Key Opinion Leaders (KOLs) in China differ very much from their colleagues in Europe and the US, says China marketing veteran Ashley Dudarenok, author of Digital China: Working with Bloggers, Influencers and KOLs to Vultlab. Western companies certainly need a China-strategy to enter this very different market, Ashley argues.
Nicole: So would you say then that KOLs are just as inherently important to the world of marketing in China as it is in the West? And if so, would you say they influence more or less than our image of a social media influencer?
Ashley: I’d say that they’re more important in China and have more influence. In the West, people have a different relationship with companies and traditional advertising and fewer trust issues in terms of that kind of advertising.
Companies and ads have been regulated for decades. In China, there have been issues of trust in companies and their products from piracy to toxic ingredients. Traditional ads don’t have the power they once did and the market is flooded with them. Influencers, on the other hand, who have a good reputation and close relationship with their fans and followers, are trusted.
Nicole: With this in mind, do you think if Western companies want to extend their marketing into China, should companies, startups, and businesses shift their approach to being more of a KOL themselves or could they use the strategies of a social media influencer? Why would maintaining the mentality of Western e-marketing be effective or not?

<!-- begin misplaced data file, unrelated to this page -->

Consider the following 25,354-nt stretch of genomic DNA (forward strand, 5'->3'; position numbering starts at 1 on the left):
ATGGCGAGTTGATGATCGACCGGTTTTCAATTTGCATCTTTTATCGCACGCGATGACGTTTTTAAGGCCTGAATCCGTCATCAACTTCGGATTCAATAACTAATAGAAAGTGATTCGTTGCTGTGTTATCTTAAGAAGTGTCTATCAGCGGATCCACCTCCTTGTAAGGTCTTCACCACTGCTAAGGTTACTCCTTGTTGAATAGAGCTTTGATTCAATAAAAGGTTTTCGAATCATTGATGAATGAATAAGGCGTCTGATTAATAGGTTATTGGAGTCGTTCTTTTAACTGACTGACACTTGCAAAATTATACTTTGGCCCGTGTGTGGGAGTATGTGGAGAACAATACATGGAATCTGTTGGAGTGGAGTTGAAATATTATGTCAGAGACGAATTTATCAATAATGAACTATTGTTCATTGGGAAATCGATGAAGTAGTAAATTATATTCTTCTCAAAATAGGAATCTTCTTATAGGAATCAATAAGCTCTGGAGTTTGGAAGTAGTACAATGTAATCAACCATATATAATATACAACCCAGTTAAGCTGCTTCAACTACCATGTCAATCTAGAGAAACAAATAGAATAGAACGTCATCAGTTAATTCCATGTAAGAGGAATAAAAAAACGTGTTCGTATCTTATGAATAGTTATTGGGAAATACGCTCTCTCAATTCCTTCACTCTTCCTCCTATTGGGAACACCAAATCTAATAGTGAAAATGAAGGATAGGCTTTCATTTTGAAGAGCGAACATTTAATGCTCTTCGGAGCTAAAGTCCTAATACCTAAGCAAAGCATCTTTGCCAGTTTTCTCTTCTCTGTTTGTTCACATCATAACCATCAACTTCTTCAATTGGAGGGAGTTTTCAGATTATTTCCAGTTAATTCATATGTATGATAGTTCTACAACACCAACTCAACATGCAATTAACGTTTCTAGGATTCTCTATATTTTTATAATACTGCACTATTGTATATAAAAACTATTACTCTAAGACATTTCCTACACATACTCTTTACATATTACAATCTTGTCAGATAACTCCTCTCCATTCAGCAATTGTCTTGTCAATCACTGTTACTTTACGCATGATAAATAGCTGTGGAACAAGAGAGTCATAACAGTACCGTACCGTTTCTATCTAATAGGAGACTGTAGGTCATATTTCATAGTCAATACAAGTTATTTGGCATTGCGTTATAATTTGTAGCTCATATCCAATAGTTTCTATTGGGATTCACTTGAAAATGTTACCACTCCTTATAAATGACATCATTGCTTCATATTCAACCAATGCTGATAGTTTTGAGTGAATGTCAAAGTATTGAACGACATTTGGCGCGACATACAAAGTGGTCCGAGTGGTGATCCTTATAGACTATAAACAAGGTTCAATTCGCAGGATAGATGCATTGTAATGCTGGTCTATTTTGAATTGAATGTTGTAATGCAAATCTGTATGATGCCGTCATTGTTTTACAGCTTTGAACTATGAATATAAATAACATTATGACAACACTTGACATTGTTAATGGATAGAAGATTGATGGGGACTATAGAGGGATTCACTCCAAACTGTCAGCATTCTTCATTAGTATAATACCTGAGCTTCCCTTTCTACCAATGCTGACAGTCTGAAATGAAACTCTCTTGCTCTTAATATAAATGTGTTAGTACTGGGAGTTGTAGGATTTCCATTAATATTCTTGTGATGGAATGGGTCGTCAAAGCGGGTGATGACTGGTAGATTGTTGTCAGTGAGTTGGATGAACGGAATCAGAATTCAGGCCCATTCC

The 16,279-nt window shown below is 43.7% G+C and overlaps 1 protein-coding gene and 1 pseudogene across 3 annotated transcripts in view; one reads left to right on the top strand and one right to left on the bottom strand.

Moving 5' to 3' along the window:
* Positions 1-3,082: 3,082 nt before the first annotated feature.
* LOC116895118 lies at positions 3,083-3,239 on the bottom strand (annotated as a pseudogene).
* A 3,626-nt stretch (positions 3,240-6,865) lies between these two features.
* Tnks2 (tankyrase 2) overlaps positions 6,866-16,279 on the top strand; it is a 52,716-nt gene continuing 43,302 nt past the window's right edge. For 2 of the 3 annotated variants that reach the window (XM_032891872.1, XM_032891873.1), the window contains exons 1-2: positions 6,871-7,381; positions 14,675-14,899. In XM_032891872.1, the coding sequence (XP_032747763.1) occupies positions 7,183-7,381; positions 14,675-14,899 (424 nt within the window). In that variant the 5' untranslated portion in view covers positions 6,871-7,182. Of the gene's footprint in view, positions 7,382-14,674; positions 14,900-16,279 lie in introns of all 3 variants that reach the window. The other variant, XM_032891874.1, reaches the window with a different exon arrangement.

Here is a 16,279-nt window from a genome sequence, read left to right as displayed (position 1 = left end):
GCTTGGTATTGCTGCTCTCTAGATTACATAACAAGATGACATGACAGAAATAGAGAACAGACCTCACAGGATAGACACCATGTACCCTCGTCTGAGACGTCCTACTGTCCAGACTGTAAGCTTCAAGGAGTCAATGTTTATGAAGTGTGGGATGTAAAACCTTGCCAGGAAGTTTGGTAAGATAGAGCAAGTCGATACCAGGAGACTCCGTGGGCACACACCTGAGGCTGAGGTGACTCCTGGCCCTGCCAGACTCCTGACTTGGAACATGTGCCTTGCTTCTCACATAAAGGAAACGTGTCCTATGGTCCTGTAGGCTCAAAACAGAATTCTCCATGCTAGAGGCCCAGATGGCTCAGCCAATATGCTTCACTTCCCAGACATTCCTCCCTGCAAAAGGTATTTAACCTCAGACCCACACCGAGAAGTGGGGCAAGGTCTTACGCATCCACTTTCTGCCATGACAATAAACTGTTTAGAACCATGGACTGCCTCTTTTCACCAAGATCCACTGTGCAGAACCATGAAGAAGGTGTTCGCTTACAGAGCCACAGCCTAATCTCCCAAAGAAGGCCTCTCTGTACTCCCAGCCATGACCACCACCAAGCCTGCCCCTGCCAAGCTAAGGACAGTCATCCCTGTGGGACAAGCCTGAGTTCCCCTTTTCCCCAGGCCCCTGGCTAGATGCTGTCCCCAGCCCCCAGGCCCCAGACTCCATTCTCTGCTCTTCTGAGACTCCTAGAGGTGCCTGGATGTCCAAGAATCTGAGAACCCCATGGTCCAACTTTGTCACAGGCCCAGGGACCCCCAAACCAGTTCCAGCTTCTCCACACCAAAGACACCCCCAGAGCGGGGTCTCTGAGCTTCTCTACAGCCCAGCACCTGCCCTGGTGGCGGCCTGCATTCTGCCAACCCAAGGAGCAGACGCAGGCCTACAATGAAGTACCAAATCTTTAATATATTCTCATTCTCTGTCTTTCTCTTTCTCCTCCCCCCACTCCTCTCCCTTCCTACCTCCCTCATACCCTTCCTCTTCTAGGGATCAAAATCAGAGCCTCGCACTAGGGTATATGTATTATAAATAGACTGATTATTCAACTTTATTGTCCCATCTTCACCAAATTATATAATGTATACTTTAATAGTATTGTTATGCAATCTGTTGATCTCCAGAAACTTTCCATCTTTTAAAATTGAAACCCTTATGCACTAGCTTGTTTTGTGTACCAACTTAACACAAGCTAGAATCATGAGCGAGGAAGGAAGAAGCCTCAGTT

Ashley: A typical Western approach wouldn’t be effective, as the market is just so different culturally, economically, content-wise and platform-wise.
Western companies should definitely craft China-specific strategies, like giving more content and format freedom to key opinion leaders, being bold with new platforms like Douyin and so on.
KOL marketing in China is even more important in your total marketing mix. And as Chinese influencers sell, they are also much more expensive and much more picky with the products, content and angles they promote.
Nicole: So you do think Western influencers have a lot to learn from China as far as being effective e-marketers and vice versa?
Ashley: Yes, both can and do learn from each other. Western influencers can learn from the way Chinese KOLs build their own brands and online retail channels all online, without using reality TV, risque content, controversy and without using other channels, while maintaining a loyal following. They can learn from the way they jump on hot topics and always maintain a positive tone. The level of content creativity in China is also high.
There are so many KOLs in China and the competition is fierce, so they need to innovate even more. While Chinese bloggers can learn to use Western channels even more. Few, apart from Papi Jiang, have really given it a go.
They can also learn from Korean pop stars who use Western social media well and are building larger and larger audiences outside of Asia.
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